Coronavirus: What's happening in Canada and around the world on Saturday

Indonesia is running out of oxygen as it endures a devastating wave of COVID-19 cases, while coronavirus deaths in Russia have hit another daily record, with authorities reporting 752 more fatalities amid a delta-driven surge in infections.

Russia sees record COVID-19 deaths as Indonesia scrambles for oxygen amid surge

Medical workers tend to a COVID-19 patient at an intensive care unit in St. Petersburg, Russia, on July 4. Officials have attributed a steady rise in infections and an increase in mortality in the country to the spread of the delta variant. (Olga Maltseva/AFP via Getty Images)

The latest:

The European Union says it now has enough doses to meet its goal of vaccinating 70 per cent of the region's adult population by the end of this month.

With infections resurging in many countries in Europe, the next challenge will be ensuring that the doses find takers, as demand wanes in some areas. According to the European Centre for Disease Control (ECDC), 44 per cent of the adult EU population is fully vaccinated, and 64 per cent have received at least one dose.

European Commission President Ursula von der Leyen said Saturday that by Sunday, 500 million doses will have been delivered to all regions of the 27-nation EU. She urged member countries to "do everything to increase vaccinations."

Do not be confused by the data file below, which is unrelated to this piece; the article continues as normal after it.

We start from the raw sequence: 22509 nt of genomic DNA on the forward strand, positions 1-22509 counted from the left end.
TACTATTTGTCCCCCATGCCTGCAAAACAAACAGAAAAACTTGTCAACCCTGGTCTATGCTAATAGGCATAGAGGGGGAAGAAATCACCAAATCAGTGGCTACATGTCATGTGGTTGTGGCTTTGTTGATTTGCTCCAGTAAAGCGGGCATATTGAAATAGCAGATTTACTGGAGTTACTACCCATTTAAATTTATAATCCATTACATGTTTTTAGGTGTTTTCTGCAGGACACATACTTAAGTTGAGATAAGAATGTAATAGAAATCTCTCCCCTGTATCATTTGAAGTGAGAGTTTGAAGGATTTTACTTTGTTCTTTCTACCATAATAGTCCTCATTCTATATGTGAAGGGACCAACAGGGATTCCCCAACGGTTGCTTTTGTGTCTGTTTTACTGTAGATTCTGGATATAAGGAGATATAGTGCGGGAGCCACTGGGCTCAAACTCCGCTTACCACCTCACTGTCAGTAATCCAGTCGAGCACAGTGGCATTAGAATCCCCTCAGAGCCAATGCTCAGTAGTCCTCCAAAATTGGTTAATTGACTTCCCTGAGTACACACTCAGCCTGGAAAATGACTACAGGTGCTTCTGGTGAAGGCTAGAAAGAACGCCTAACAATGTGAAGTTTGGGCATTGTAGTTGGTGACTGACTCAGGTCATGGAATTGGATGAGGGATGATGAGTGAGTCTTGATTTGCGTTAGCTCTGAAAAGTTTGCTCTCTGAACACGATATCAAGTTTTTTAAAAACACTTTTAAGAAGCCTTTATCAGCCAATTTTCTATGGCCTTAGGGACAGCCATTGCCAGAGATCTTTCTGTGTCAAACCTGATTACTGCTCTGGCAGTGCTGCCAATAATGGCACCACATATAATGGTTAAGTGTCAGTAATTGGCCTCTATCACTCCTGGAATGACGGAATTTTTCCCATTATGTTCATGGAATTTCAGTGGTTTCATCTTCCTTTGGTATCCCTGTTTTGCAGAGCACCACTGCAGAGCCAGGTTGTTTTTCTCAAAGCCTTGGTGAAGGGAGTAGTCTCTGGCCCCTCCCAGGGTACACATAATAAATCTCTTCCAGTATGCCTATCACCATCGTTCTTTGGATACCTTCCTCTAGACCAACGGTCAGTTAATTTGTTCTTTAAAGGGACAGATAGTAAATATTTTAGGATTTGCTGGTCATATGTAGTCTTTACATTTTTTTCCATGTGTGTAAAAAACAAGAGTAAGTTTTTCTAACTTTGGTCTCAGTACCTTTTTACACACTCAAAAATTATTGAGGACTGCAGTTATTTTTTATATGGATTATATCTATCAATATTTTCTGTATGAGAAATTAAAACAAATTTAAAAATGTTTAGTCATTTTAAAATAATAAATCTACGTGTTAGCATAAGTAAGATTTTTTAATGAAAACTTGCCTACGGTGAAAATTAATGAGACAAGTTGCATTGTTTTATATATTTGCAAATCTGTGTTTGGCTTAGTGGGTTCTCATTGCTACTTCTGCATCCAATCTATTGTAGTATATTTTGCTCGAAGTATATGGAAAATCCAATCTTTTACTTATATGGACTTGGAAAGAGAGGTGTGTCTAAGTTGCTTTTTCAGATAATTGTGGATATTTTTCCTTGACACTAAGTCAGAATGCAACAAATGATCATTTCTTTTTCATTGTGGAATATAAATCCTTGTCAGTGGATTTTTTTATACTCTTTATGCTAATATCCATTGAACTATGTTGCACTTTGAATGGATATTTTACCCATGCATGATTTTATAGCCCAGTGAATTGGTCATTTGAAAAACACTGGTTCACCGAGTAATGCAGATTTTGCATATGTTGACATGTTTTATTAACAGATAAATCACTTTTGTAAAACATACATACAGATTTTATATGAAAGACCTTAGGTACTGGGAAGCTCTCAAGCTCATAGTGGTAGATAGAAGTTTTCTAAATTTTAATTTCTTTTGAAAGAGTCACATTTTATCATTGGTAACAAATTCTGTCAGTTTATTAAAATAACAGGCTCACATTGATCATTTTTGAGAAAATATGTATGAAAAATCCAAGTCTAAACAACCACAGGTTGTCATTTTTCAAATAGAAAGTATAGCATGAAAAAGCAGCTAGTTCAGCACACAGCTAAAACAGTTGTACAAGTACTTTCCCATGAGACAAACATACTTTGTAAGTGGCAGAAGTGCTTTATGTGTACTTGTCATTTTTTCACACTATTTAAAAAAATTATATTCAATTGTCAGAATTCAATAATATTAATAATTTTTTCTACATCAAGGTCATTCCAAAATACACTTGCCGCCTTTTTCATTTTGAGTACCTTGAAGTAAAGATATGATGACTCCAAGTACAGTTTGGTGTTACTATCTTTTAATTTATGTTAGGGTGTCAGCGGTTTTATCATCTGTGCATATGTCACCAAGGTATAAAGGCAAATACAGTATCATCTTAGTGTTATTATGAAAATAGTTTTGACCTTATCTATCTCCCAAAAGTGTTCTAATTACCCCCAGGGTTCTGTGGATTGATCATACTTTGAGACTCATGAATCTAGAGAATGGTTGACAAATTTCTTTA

So far EU countries have administered 386 million doses for the overall population of 447 million, according to the ECDC.

Staff check a digital vaccination certificate at a restaurant in Porto, Portugal, on Saturday. According to health officials, 44% of the adult EU population is fully vaccinated. (Violeta Santos Moura/Reuters)

Meanwhile, outside the EU, coronavirus deaths in Russia have hit another daily record, with authorities reporting 752 more fatalities amid a continuing surge in infections.

Officials have attributed a steady rise in infections and an increase in mortality to the spread of the delta variant.

Despite the surge, the Kremlin has said there are no plans to impose another lockdown. Russia had one nationwide lockdown in the spring of 2020 that lasted six weeks, and the government has resisted another one to avoid damaging the economy.

The coronavirus task force has reported more than 5.7 million confirmed coronavirus cases and a total of 142,253 deaths in the pandemic.

However, reports by Russia's state statistical service Rosstat — which tallies coronavirus-linked deaths retroactively — reveal much higher numbers.

What's happening across Canada

As of 8:30 p.m. ET on Saturday, Canada had reported 1,420,279 confirmed cases of COVID-19, with 5,415 considered active. National deaths stood at 26,428. More than 41.8 million COVID-19 vaccine doses have been administered so far across the country, according to CBC's vaccine tracker.

In British Columbia, residents of long-term care facilities will be allowed to visit with friends and family members without restrictions, provided they are fully vaccinated, starting July 19.

In Alberta, public health officials have reported the province's first two cases of the lambda variant. Both were travel-related.